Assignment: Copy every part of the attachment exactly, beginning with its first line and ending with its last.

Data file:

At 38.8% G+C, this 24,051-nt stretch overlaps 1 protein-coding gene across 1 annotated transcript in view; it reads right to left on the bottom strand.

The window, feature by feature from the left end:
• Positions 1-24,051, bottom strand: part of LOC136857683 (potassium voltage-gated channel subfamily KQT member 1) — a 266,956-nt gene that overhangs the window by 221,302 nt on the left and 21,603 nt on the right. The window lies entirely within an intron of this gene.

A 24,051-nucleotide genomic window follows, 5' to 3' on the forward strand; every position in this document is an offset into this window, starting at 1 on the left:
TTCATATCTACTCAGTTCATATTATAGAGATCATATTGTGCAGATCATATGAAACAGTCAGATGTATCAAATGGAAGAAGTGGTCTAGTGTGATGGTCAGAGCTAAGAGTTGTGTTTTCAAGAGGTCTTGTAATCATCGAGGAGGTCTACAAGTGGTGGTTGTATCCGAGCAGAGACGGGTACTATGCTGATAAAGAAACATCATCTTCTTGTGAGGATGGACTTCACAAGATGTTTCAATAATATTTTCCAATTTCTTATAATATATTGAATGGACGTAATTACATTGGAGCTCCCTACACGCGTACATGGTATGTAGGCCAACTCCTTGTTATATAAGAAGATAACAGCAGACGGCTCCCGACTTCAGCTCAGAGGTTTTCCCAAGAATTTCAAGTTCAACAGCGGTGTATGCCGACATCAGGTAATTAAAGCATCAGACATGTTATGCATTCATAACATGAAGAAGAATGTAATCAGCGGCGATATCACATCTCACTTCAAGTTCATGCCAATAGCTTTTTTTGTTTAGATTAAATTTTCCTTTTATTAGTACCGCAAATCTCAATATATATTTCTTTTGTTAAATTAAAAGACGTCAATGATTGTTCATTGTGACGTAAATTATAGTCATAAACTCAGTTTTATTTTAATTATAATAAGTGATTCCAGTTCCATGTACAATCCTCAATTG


At 38.8% G+C, this 24,051-nt stretch overlaps 1 protein-coding gene across 1 annotated transcript in view; it reads right to left on the bottom strand.

The window, feature by feature from the left end:
• Positions 1-24,051, bottom strand: part of LOC136857683 (potassium voltage-gated channel subfamily KQT member 1) — a 266,956-nt gene that overhangs the window by 221,302 nt on the left and 21,603 nt on the right. The window lies entirely within an intron of this gene.

A 24,051-nucleotide genomic window follows, 5' to 3' on the forward strand; every position in this document is an offset into this window, starting at 1 on the left:
TTCATATCTACTCAGTTCATATTATAGAGATCATATTGTGCAGATCATATGAAACAGTCAGATGTATCAAATGGAAGAAGTGGTCTAGTGTGATGGTCAGAGCTAAGAGTTGTGTTTTCAAGAGGTCTTGTAATCATCGAGGAGGTCTACAAGTGGTGGTTGTATCCGAGCAGAGACGGGTACTATGCTGATAAAGAAACATCATCTTCTTGTGAGGATGGACTTCACAAGATGTTTCAATAATATTTTCCAATTTCTTATAATATATTGAATGGACGTAATTACATTGGAGCTCCCTACACGCGTACATGGTATGTAGGCCAACTCCTTGTTATATAAGAAGATAACAGCAGACGGCTCCCGACTTCAGCTCAGAGGTTTTCCCAAGAATTTCAAGTTCAACAGCGGTGTATGCCGACATCAGGTAATTAAAGCATCAGACATGTTATGCATTCATAACATGAAGAAGAATGTAATCAGCGGCGATATCACATCTCACTTCAAGTTCATGCCAATAGCTTTTTTTGTTTAGATTAAATTTTCCTTTTATTAGTACCGCAAATCTCAATATATATTTCTTTTGTTAAATTAAAAGACGTCAATGATTGTTCATTGTGACGTAAATTATAGTCATAAACTCAGTTTTATTTTAATTATAATAAGTGATTCCAGTTCCATGTACAATCCTCAATTG